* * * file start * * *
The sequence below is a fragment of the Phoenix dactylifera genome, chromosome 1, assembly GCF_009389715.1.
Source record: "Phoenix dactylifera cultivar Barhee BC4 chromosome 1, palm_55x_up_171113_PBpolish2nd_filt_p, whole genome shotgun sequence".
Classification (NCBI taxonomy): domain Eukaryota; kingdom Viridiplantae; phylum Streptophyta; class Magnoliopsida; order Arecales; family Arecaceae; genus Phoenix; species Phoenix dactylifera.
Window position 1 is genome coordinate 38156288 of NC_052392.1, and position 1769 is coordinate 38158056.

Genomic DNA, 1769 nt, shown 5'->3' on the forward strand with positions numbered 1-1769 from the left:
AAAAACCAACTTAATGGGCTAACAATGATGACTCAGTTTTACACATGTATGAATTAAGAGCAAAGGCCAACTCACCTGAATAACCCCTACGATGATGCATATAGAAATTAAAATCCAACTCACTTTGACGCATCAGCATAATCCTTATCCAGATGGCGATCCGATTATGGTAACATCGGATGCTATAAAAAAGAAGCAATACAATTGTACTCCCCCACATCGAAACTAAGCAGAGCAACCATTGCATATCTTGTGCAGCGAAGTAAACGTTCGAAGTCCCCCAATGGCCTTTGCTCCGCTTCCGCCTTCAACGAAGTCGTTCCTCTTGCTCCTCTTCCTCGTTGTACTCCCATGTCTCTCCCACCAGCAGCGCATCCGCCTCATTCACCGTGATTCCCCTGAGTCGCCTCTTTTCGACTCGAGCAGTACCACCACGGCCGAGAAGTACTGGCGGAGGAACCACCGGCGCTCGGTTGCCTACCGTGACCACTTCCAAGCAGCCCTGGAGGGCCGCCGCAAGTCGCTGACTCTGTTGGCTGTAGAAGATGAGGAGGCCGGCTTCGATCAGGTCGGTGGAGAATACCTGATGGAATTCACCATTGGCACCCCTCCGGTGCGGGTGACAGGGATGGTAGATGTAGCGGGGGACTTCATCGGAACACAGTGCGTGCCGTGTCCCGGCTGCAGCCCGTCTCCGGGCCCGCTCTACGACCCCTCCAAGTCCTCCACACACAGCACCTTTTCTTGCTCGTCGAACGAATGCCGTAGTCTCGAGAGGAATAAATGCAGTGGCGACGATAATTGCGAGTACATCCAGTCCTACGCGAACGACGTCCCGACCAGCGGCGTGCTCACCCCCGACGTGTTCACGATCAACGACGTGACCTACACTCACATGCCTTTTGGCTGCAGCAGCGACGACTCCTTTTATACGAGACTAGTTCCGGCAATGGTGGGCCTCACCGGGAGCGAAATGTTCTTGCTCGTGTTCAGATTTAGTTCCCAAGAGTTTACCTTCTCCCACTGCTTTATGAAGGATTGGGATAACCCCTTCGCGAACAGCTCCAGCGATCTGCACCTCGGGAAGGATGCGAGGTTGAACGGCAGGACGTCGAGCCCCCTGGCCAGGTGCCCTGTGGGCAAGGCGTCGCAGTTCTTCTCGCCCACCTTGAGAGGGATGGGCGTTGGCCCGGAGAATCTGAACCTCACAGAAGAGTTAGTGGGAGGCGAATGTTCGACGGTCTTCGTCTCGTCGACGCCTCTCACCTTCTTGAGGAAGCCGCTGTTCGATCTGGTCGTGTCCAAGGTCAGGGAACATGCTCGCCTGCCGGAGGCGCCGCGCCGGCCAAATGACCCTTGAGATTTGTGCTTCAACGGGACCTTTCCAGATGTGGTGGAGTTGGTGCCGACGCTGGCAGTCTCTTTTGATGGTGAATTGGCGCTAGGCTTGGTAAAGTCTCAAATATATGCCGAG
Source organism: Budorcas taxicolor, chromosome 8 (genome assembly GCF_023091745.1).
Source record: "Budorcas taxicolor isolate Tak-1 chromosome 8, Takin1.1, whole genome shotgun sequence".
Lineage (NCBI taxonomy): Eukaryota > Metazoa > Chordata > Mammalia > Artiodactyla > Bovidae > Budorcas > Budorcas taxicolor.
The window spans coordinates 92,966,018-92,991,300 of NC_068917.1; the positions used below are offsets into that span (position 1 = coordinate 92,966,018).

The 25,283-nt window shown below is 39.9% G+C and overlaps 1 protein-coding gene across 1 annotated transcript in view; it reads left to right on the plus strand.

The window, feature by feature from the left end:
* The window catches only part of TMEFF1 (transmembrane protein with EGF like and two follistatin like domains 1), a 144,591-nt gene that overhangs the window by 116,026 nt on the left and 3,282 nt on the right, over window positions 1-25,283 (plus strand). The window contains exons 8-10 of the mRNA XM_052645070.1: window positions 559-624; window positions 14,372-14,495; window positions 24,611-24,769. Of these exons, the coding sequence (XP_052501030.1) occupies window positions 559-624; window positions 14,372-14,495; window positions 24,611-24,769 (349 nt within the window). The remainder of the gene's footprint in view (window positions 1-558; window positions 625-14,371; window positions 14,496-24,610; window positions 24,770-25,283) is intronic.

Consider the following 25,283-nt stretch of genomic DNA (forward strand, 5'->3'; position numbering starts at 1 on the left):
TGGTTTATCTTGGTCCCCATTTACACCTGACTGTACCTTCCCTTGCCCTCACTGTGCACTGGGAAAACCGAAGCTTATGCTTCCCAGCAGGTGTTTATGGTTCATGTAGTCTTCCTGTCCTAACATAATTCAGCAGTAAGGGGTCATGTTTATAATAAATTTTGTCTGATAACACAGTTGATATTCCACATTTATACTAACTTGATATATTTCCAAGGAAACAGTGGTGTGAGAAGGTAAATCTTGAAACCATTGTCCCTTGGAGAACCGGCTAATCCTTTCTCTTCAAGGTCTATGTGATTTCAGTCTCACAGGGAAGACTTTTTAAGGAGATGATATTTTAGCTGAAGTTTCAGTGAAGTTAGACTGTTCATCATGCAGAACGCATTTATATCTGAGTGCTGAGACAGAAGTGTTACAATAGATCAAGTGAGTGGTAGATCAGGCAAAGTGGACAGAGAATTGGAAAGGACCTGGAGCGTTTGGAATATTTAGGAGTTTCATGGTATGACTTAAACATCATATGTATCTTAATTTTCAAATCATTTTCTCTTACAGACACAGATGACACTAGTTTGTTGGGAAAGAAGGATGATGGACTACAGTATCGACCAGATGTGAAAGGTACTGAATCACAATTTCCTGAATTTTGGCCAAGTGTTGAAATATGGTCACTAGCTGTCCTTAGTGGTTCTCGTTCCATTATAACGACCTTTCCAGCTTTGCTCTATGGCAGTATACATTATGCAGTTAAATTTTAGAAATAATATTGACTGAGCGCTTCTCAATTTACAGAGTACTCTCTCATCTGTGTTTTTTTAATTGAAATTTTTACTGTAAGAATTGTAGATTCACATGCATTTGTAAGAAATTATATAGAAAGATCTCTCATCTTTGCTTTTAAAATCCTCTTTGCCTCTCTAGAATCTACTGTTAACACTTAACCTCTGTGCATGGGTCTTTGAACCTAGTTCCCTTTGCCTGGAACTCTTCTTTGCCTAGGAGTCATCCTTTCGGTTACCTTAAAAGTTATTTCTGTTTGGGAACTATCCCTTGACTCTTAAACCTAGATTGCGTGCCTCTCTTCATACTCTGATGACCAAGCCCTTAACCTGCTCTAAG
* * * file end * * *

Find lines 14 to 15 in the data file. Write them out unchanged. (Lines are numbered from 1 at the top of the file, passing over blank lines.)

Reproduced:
Consider the following 25,283-nt stretch of genomic DNA (forward strand, 5'->3'; position numbering starts at 1 on the left):
TGGTTTATCTTGGTCCCCATTTACACCTGACTGTACCTTCCCTTGCCCTCACTGTGCACTGGGAAAACCGAAGCTTATGCTTCCCAGCAGGTGTTTATGGTTCATGTAGTCTTCCTGTCCTAACATAATTCAGCAGTAAGGGGTCATGTTTATAATAAATTTTGTCTGATAACACAGTTGATATTCCACATTTATACTAACTTGATATATTTCCAAGGAAACAGTGGTGTGAGAAGGTAAATCTTGAAACCATTGTCCCTTGGAGAACCGGCTAATCCTTTCTCTTCAAGGTCTATGTGATTTCAGTCTCACAGGGAAGACTTTTTAAGGAGATGATATTTTAGCTGAAGTTTCAGTGAAGTTAGACTGTTCATCATGCAGAACGCATTTATATCTGAGTGCTGAGACAGAAGTGTTACAATAGATCAAGTGAGTGGTAGATCAGGCAAAGTGGACAGAGAATTGGAAAGGACCTGGAGCGTTTGGAATATTTAGGAGTTTCATGGTATGACTTAAACATCATATGTATCTTAATTTTCAAATCATTTTCTCTTACAGACACAGATGACACTAGTTTGTTGGGAAAGAAGGATGATGGACTACAGTATCGACCAGATGTGAAAGGTACTGAATCACAATTTCCTGAATTTTGGCCAAGTGTTGAAATATGGTCACTAGCTGTCCTTAGTGGTTCTCGTTCCATTATAACGACCTTTCCAGCTTTGCTCTATGGCAGTATACATTATGCAGTTAAATTTTAGAAATAATATTGACTGAGCGCTTCTCAATTTACAGAGTACTCTCTCATCTGTGTTTTTTTAATTGAAATTTTTACTGTAAGAATTGTAGATTCACATGCATTTGTAAGAAATTATATAGAAAGATCTCTCATCTTTGCTTTTAAAATCCTCTTTGCCTCTCTAGAATCTACTGTTAACACTTAACCTCTGTGCATGGGTCTTTGAACCTAGTTCCCTTTGCCTGGAACTCTTCTTTGCCTAGGAGTCATCCTTTCGGTTACCTTAAAAGTTATTTCTGTTTGGGAACTATCCCTTGACTCTTAAACCTAGATTGCGTGCCTCTCTTCATACTCTGATGACCAAGCCCTTAACCTGCTCTAAG